In Japan, a lot of importance is placed on behaving well and respecting traditions and etiquette, and nowhere are these virtues more valued than at a holy place of worship, such as a temple or shrine.
For one shrine priest in Nagasaki Prefecture, however, the lack of respect displayed by visiting worshippers has become such a problem that he’s now decided to take issues into his own hands, announcing on Twitter that he would be banning all foreign tourists.
The tweet, from the head priest of Watatsumi Shrine, which lies on the island of Tsushima, says the blanket ban on all foreign tourists is due to bad behaviour by Korean visitors, involving abusive language and aggressive conduct from tour guides and theft of talismans by tourists.
▼ The ban on “foreigners” is mentioned in the first screenshot on the left.
Tsushima’s location, in between the Korea Strait and the Tsushima Strait, roughly halfway between the Japanese mainland and the Korean peninsula, means the shrine receives a large number of Korean tourists. The priest says the shrine is currently suffering from over-tourism, with up to 30-40 tour buses dropping people off on the grounds on a busy day so they can take photos on the picturesque grounds.
While the ban covers all foreigners, the priest has specifically taken issue with visitors from Korea, one of whom was a YouTuber who filmed the grounds and people at the shrine without permission. He’s also been dismayed by tourists sitting on the side of the road eating food, as the land past the white line is said to be part of the shrine grounds.
There’s also the issue of vandalism by Korean visitors, who’ve etched their names into a wooden board dedicated to the hanging of ema votive plaques.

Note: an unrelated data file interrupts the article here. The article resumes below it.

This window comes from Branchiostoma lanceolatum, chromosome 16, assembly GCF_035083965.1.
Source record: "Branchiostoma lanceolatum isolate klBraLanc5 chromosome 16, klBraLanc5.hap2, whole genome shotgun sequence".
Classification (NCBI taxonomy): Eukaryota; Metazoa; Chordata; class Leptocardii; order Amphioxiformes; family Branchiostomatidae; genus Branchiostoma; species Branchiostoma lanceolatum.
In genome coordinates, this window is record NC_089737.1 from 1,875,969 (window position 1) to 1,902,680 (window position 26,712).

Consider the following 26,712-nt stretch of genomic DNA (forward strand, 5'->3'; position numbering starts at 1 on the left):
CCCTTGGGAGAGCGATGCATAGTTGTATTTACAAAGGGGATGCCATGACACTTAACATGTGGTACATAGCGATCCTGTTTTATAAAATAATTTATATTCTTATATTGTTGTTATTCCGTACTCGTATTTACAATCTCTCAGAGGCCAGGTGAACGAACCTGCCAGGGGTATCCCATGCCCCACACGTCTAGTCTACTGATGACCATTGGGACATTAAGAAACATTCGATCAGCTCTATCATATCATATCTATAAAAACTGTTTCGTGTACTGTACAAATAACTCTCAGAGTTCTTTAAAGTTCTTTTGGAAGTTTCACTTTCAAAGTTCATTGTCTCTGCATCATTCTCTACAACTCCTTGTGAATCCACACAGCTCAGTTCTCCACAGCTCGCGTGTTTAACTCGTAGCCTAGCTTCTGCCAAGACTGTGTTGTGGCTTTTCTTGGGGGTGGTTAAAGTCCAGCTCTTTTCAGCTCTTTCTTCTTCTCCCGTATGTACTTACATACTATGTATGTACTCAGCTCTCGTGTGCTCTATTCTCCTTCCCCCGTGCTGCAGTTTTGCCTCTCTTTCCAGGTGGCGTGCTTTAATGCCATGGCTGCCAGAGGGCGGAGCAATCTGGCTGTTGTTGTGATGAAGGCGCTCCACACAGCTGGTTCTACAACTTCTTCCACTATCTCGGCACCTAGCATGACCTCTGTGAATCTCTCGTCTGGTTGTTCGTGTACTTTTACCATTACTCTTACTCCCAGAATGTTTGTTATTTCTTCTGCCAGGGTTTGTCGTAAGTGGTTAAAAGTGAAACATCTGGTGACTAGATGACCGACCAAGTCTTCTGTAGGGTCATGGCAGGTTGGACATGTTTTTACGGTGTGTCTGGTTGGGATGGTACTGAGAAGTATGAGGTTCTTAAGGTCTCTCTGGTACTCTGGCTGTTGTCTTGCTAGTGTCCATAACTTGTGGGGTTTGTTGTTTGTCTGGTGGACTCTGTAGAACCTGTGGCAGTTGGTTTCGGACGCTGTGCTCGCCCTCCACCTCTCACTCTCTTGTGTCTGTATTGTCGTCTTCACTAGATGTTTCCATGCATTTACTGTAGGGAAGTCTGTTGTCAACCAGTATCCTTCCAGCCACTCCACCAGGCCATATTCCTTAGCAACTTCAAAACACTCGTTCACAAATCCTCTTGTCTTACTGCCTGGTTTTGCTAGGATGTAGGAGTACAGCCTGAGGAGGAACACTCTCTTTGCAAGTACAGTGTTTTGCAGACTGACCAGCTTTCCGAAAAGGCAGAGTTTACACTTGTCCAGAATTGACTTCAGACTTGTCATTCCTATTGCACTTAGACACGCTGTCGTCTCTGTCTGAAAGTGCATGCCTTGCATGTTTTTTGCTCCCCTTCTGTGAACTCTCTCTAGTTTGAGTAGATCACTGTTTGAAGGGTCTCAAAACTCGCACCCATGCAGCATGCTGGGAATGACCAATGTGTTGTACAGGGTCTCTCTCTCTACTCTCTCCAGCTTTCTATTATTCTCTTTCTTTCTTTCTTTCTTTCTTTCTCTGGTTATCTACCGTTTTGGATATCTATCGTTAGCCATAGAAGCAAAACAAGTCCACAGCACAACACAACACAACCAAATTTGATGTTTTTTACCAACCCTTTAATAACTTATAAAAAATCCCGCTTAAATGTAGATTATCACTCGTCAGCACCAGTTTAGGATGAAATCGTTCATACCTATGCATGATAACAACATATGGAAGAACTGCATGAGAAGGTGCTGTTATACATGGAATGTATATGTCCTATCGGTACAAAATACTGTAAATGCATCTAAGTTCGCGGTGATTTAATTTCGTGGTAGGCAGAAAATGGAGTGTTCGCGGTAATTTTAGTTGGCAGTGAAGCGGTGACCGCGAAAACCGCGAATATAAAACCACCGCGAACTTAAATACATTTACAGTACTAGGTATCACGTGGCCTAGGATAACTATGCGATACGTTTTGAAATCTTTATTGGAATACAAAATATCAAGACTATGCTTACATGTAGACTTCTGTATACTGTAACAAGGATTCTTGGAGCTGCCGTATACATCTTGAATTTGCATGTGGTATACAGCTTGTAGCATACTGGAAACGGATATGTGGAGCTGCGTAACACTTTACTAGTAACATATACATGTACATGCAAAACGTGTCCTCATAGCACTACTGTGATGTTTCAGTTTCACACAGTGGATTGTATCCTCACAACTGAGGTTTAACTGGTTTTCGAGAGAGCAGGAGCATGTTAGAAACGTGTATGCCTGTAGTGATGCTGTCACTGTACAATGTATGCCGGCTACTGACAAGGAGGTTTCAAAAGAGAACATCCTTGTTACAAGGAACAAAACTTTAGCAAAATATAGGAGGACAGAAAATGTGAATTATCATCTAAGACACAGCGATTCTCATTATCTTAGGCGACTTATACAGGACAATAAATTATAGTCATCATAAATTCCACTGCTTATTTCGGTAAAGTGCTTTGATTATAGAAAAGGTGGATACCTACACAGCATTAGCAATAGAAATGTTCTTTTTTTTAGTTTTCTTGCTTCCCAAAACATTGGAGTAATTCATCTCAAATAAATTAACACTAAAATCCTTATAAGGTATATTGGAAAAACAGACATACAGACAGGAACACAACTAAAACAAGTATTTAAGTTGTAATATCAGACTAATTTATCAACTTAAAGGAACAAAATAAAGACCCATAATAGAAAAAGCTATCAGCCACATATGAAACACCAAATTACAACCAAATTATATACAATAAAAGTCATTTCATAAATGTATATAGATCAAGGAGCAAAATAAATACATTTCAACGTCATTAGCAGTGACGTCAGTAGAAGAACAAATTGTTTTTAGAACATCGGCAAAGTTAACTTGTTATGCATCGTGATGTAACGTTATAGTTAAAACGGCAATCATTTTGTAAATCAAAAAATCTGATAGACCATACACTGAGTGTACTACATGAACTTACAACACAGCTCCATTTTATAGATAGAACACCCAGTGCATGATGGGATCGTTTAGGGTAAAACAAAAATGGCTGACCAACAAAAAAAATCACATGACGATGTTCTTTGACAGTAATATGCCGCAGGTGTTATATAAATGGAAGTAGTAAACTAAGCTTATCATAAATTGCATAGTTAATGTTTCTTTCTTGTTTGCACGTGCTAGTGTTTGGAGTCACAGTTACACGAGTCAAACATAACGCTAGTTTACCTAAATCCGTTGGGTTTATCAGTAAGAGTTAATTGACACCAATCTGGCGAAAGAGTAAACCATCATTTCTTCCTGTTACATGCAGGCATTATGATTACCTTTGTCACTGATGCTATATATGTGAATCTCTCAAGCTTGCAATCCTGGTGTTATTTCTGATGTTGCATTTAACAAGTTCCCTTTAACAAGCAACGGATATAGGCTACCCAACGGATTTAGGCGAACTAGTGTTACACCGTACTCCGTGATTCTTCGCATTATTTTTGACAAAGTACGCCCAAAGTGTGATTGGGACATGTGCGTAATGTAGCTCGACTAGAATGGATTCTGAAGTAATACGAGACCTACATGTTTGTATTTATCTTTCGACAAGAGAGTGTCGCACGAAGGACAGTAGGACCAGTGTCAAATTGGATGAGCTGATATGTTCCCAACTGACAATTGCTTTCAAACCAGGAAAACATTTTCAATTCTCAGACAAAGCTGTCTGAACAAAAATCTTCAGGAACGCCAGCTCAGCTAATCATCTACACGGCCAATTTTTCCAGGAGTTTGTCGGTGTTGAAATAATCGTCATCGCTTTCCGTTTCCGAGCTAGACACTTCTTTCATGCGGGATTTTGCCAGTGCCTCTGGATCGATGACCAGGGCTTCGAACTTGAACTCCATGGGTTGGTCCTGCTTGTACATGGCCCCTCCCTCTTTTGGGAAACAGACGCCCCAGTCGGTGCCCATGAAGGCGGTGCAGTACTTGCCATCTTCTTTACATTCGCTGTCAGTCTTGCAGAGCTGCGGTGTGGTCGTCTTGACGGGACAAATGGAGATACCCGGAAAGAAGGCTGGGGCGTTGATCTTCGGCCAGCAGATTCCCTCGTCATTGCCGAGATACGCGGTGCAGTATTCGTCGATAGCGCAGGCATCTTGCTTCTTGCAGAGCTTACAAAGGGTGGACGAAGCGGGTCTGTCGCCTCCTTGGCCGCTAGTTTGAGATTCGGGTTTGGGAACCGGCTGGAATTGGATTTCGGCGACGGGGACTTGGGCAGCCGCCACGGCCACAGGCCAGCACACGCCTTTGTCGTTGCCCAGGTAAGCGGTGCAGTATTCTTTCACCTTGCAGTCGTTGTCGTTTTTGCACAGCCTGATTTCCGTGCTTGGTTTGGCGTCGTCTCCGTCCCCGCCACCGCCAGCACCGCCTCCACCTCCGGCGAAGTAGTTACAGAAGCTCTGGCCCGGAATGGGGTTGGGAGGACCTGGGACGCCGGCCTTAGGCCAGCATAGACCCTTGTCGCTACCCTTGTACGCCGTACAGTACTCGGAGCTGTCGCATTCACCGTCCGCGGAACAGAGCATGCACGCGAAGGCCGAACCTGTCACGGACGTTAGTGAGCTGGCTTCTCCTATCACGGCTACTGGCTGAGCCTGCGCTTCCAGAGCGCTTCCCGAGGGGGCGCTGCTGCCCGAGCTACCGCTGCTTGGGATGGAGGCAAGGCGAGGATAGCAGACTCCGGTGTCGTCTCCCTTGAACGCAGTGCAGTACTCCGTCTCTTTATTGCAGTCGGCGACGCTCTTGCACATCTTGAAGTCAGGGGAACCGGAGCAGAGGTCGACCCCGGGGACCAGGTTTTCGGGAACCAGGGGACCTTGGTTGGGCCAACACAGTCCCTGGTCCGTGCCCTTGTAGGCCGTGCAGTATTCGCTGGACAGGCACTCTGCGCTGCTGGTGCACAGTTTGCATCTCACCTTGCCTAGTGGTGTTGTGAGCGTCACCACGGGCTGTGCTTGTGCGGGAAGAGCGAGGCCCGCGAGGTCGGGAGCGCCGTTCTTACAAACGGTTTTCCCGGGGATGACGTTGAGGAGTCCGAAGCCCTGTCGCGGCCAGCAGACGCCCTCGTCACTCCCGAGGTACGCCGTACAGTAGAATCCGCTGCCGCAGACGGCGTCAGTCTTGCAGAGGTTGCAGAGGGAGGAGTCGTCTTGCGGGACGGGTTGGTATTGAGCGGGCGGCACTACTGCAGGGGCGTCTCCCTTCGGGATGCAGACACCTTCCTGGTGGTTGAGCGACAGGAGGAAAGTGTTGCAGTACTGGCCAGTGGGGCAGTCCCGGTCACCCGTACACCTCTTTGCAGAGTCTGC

The priest says he’s also had a problem with the conduct of tour guides, who stand on the steps at the front of the haiden, a hall of worship, despite him asking them not to do so. On a busy day, he’s cautioned up to 40 guides, which is something he says he does from 9 a.m. to 5 p.m. from spring through to summer.
Some tour guides are also said to take 10 to 20 minutes to explain the site while standing in sacred entryways that block the path for local worshippers.
As a result of all these issues, the priest decided to place a ban on all foreign tourists, saying:
“Let me say, if you think this is hate or a violation of human rights, please discuss it directly with me. We cannot put up with the destruction of a site of worship.”
That still hasn’t stopped overseas tourists from visiting, however, as the tour guides are still bringing travellers to the shrine, and are said to react aggressively when the priest asks to speak to them.
▼ The priest says this tour guide said he would strangle him and told him to “die”.
There are two sides to every story, of course, and looking back at the long history of Japan-Korea tensions reveals Tsushima has been a highly contentious island for decades. Despite being a part of Japan’s Nagasaki Prefecture, Tsushima is known as “Daemado” in Korean, and the South Korean city of Changwon claims the island is part of their country’s territory, despite having no official territorial claim to the land.
A number of Koreans have also commented on the Japanese flags displayed at Watatsumi Shrine, which for many represent a sense of animosity as it brings back memories of their country’s war-torn past. The priest, however, makes no apology for displaying the flags, saying it’s a traditional flag with “a beautiful design that symbolises the sun”.
Against this background, the dispute between the priest and the Korean tourists sadly doesn’t look like it’s going to be resolved anytime soon. And while vandalising property is a crime, restricting access to people on the basis of race, like Japanese storeowners and onsen operators have done in the past, is also against the law.
While we’re yet to see whether there will be any legal repercussions for the shrine and its head priest, here’s hoping a respect for religion and sacred sites on both sides of the divide will bring both parties together to discuss the issues at hand and eventually bring about a peaceful resolution. Otherwise, it won’t just be Japanese and Koreans, but people from all backgrounds who will end up suffering the consequences.